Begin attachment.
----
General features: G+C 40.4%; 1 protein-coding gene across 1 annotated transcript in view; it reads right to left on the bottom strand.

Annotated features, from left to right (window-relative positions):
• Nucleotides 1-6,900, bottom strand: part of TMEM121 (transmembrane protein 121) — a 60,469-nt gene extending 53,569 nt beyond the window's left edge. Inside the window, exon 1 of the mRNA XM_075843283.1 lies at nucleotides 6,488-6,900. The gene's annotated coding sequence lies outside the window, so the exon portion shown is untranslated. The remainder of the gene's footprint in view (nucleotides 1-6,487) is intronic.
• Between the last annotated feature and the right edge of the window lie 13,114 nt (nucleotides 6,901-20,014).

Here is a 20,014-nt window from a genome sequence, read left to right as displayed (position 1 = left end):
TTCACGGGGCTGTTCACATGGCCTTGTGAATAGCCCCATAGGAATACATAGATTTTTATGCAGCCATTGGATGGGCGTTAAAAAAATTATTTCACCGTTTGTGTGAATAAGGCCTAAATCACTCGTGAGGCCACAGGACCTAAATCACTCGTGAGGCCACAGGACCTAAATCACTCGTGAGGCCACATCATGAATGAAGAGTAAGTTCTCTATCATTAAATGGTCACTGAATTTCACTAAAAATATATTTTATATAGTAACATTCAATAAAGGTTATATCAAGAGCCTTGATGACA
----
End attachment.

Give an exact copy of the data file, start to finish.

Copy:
General features: G+C 40.4%; 1 protein-coding gene across 1 annotated transcript in view; it reads right to left on the bottom strand.

Annotated features, from left to right (window-relative positions):
• Nucleotides 1-6,900, bottom strand: part of TMEM121 (transmembrane protein 121) — a 60,469-nt gene extending 53,569 nt beyond the window's left edge. Inside the window, exon 1 of the mRNA XM_075843283.1 lies at nucleotides 6,488-6,900. The gene's annotated coding sequence lies outside the window, so the exon portion shown is untranslated. The remainder of the gene's footprint in view (nucleotides 1-6,487) is intronic.
• Between the last annotated feature and the right edge of the window lie 13,114 nt (nucleotides 6,901-20,014).

Here is a 20,014-nt window from a genome sequence, read left to right as displayed (position 1 = left end):
TTCACGGGGCTGTTCACATGGCCTTGTGAATAGCCCCATAGGAATACATAGATTTTTATGCAGCCATTGGATGGGCGTTAAAAAAATTATTTCACCGTTTGTGTGAATAAGGCCTAAATCACTCGTGAGGCCACAGGACCTAAATCACTCGTGAGGCCACAGGACCTAAATCACTCGTGAGGCCACATCATGAATGAAGAGTAAGTTCTCTATCATTAAATGGTCACTGAATTTCACTAAAAATATATTTTATATAGTAACATTCAATAAAGGTTATATCAAGAGCCTTGATGACA